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WFP Makes Drastic Cuts to Food Aid Across Africa

  • VOA Staff

In the Central African Republic, two million people, nearly half the country's entire population, face hunger as a result of reduced funding for the U.N. World Food Program.

A cutback in donations to the WFP means the U.N. agency can only offer assistance to about 600,000 people, those most in need of help.

With crises around the globe competing for donor dollars, WFP is reducing the quantity and frequency of food it supplies, and delivering that assistance to smaller numbers of people throughout Africa, in countries including Somalia, South Sudan and Uganda.

In Bambari, a flashpoint in the Central African Republic, about 115,000 people receive monthly rations from the WFP - mostly those seeking safety from fighting between armed groups.

The displaced people who are now in Bambari face major difficulties, Mayor Mathieu Bataben told VOA: "They abandoned everything. They abandoned their fields of manioc. They abandoned their fields of maize. This permitted them to subsist. Because they are far from their fields, they have no revenue. This creates a real problem of food."

Misery in IDP camp

At the site of an old cotton factory, 24-year-old Romiarde Mbiangbanga lives with about 3,000 other internally displaced people. Gutted buildings serve as shelter from the rain for some; others live in thatched huts or under lean-tos.

Mbiangbanga moved here in January 2014 after his village was attacked by a Muslim militia. He feels trapped in this camp because armed groups still roam the area.

"Because of the security, where can we search for work?" he asked. "It's because of that, we can't walk, we can't go find work anywhere. Always here."

Mbiangbanga goes into the bush to collect wood to sell in the market. He uses that extra income to supplement the food he gets from the WFP. In Bambari and across the country, rations have been cut to an average of 25 percent of normal levels.

"Nothing to eat," he said. "Here when they came to distribute, it's terribly insufficient. It's terribly insufficient."

Humanitarian workers distribute food at an internally displaced persons camp in Bambari, Central African Republic, Jan. 2017.
Humanitarian workers distribute food at an internally displaced persons camp in Bambari, Central African Republic, Jan. 2017.

Children's rations cut

His desperation is clear. He takes care of his five children, five orphans and his mother. "I suffer a lot."

WFP rations for schoolchildren in Bambari are being cut, too. Malnourished and highly vulnerable people, like refugees from other countries, receive full rations.

Elsewhere in the camp, 42-year-old Virginie Kada and her eight children face a similar challenge. Her husband died fighting as a soldier against a Muslim armed group. Kada brought her children here in April 2016 after he died.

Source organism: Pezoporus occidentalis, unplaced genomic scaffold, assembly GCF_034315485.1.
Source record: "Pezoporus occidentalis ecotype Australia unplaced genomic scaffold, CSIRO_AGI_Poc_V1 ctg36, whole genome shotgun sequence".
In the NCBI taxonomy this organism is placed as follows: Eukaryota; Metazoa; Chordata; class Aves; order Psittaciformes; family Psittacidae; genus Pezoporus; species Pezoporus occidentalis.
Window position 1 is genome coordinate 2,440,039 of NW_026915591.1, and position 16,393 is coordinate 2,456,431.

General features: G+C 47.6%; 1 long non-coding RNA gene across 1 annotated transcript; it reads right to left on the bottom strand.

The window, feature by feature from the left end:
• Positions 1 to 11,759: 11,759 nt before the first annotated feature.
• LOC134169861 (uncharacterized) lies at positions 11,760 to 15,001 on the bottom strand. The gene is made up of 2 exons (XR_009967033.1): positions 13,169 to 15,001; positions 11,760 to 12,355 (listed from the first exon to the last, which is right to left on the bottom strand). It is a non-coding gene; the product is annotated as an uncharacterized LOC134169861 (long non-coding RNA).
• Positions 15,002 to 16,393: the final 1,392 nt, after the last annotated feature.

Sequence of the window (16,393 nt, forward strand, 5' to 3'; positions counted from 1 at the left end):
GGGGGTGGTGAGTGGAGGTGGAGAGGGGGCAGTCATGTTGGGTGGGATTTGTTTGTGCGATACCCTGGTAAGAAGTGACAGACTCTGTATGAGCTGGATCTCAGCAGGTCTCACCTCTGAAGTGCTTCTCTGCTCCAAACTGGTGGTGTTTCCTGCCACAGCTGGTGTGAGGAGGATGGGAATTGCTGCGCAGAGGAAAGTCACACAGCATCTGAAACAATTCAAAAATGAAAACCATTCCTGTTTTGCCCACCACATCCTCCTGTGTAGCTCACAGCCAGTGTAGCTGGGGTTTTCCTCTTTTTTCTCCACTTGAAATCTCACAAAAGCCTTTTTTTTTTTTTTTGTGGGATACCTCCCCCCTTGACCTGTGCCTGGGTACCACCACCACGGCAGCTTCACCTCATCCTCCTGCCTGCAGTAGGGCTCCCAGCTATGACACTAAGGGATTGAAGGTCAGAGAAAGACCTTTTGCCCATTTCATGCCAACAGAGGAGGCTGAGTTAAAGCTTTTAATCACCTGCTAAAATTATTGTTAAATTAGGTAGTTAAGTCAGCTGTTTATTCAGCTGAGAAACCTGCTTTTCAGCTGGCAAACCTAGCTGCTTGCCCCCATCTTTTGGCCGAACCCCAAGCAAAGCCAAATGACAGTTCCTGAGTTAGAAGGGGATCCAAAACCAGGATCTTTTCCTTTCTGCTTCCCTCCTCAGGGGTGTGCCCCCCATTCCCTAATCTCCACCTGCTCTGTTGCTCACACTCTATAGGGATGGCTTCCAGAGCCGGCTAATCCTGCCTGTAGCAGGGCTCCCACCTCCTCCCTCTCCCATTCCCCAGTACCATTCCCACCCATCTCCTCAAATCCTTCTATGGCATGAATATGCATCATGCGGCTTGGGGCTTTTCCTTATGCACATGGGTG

"The children eat from the gardens," she explained while holding one of her toddlers. "But once that's finished, it will be difficult to get food, and I'm worried my kids will become malnourished."

Across town in a camp for internally displaced Muslims, Zenabou Hassan told VOA the WFP's food is only enough to feed her children for a week.

A UN peacekeeper provides security for humanitarian aid workers during food distribution at an internally displaced persons camp in Bambari, Central African Republic, Jan. 2017.
A UN peacekeeper provides security for humanitarian aid workers during food distribution at an internally displaced persons camp in Bambari, Central African Republic, Jan. 2017.

Militia danger

"We are in a sense obligated to sacrifice our lives to go into the bush to look for wood to sell," she said. "But we can't do anything else because we have the children. We're scared, but we have to make money to feed them."

Hassan lives in a camp consisting of abandoned government buildings. People pass by on a main road, heading into town to go to the market. Militia members with AK-47s stand guard on the side of the road as an initial force to fend off attacks from rival armed groups.

A camp leader, 56-year-old Ibrahim Abaka, said he expects the cutback in aid supplies will force displaced men to join the armed groups in order to feed their families.

"The situation is really volatile," said WFP's head in Bambari, Abdoulaye Sarr. "It's a huge frustration for me to come to a [camp]. I see how much people are suffering, and I don't have the solution."

While acknowledging that other crises around the world require resources, WFP is calling on donors to increase funding for its efforts in the Central African Republic to "avert a greater humanitarian crisis." The country's president has joined in the call, saying he wants to ensure the humanitarian situation in his country is "not forgotten or neglected."

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